“THE OTHER STORY”— Label, Judge, Condemn


Label, Judge, Condemn

Amos Lassen

 In “The Other Story”, Anat  (Joy Rieger) suddenly decides to marry Shahar (Nathan Goshen) a member of Jerusalem’s insular orthodox community. Her divorced secular parents (Yuval Segal and Maya Dagan) and grandfather (Sasson Gabai) formulate a plot to thwart the upcoming nuptial, with unforeseen results.

Avi Nesher’s warm hearted drama explores an age that is all too quick to label, judge and condemn what it doesn’t understand. Nesher and co-writer Noam Shpancer  effectively build the layers of the story and tighten the tensions. Nesher has stated that some of the inspiration for the film came from the growing phenomenon of ‘hazara betshuva’ (returning to faith) where young secular Jews are turning to orthodox Judaism. That is certainly true of Anat who has renounced her hedonistic youth in Jerusalem to devote herself to the study of the Torah and to live a pure life. Unfortunately, for her, this is a decision deeply resented by her mother Tali and grandfather Shlomo.

Her family sees the forthcoming wedding to singer Shahar as the final straw. Shahar was once a raunchy pop star but is now strictly orthodox and who instead of rock ballads, croons soulful songs to the wisdom of the Torah. In a desperate attempt to win back Anat, the family call upon her estranged father Jonatan  who returns from America charged with finding some flaws in the too-good-to-be-true Shahar.

We see that nothing is quite as simple as it appears on the surface. Anat is committed to her choices and feels that nobody, least of all her unreliable father, has the right to challenge her. (Jonatan’s visit allows him to escape a bruising lawsuit in America). Tali clearly still has some feelings for her ex-husband even if she greets him by throwing a glass of red wine in his face. Her proud father-in-law Shlomo is happy to have Jonatan sharing his house once again and believes that he might actually put a stop to Anat’s marriage.

The dialogue contains some wonderful one-liners and effectively build the layers of the story and tighten the tensions. Shlomo, a psychiatrist by profession, convinces his son-in-law to join him in providing counselling sessions for a couple in crisis. The wife has involved herself in a quasi-feminist cult dedicated to breaking the chains of patriarchy.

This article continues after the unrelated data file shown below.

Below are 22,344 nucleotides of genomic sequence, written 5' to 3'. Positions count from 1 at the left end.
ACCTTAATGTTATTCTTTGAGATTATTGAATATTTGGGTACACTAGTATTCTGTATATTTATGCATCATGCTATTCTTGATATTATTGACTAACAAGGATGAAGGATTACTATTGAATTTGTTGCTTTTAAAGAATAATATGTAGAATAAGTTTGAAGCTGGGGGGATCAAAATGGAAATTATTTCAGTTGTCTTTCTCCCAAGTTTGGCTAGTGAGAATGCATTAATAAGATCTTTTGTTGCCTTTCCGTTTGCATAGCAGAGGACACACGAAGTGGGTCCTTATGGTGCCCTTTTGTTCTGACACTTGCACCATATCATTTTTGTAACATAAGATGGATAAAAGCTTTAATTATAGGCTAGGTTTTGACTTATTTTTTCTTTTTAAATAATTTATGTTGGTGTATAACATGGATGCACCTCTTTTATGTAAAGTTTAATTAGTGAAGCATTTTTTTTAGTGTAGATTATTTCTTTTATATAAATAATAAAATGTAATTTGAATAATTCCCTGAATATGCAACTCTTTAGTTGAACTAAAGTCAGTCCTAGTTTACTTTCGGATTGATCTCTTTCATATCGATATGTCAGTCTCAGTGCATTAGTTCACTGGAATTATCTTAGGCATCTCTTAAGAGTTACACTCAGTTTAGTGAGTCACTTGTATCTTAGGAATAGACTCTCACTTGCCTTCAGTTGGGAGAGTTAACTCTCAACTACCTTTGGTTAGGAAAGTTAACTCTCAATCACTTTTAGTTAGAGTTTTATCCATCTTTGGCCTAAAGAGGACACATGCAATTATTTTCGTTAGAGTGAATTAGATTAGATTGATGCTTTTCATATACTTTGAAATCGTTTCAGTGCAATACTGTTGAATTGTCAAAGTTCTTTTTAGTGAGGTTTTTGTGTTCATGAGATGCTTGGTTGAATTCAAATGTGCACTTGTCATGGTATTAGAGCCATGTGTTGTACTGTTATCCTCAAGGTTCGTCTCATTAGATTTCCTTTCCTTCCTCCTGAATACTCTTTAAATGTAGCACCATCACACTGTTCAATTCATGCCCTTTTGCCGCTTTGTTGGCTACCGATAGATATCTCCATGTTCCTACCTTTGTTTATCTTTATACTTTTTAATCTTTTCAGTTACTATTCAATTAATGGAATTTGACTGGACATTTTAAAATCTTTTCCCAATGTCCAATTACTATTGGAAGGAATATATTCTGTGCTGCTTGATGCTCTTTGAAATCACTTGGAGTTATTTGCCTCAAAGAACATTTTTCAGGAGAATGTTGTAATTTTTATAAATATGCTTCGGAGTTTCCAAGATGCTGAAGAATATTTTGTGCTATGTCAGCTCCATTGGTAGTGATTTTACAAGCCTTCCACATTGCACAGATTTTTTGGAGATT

The wider themes of the film become more evident when no one is prepared to listen to the other side of the story or try to understand a different point of view. “The Other Story” becomes a reflection on how interfering parents must face the consequences of their actions and how nobody has a monopoly on virtue. This is a gripping, touching and unpredictable story about a troubled father-daughter relationship that weaves in the conflicts between secular and ultra-Orthodox Israelis, a struggle that is so central to Israeli life.

Tali has tried talking Anat out of the wedding, but with no success. It isn’t just that Tali, a successful Tel Aviv businesswoman, doesn’t like the idea of having a religious daughter; she has reason to distrust Shahar. He is a musician who got their daughter into drugs, and Anat followed along when he became ultra-Orthodox. 

Yonatan arrives and is repentant that he has been away so long and determined to get through to Anat. But he has his own “other story” that he has been involved in some shady business dealings in America – a biotech start-up that used fake data – and law enforcement is closing on this company in the US. 

Yonatan stays with his father in a cluttered Jerusalem apartment. While Yonatan is prepared for and endures Anat’s hostility, it still hurts. He realizes that even if he discovers that her groom-to-be is untrustworthy, this won’t win him back his daughter’s love. As Yonatan searches for a way to reach her, he learns about a couple Shlomo is treating who are in the midst of a bitter child custody battle. 

The bone of contention is that the wife (Avigail Harari) is part of a women’s cult which engages in pagan rituals that involve blood, and the husband (Maayan Bloom) fears for their son’s safety. (This is actually based on a true story). Jerusalem is filled with true believers, but their beliefs often go in wild directions. Yonatan sees this case as a way to engage his daughter, whom he believes can win the wife’s trust and will share his concern for their young son. This strange story takes Yonatan and Anat on a strange journey through their past and through Jerusalem. There’s too much damage done and all the characters are too flawed for anything important to happen quickly or easily, but it is fascinating to watch  the story unfold. 
The acting is excellent all around. Yuval Segal gives a low-key, nuanced performance as a broken man who is trying get back some of what he’s let go of. Joy Rieger is intense but charming as a young woman who thinks she has found the truth. Sasson Gabai does wonderful work here in the key role of the grandfather. Maya Dagan manages to make Tali into a full-fledged character, rather than just a resentful ex-wife.

Avi Nesher’s “The Other Story “is a complex drama about family, spirituality and love. Its narrative reflects the uniqueness and complexity of Jerusalem, but the emotions that we see and feel are universal.

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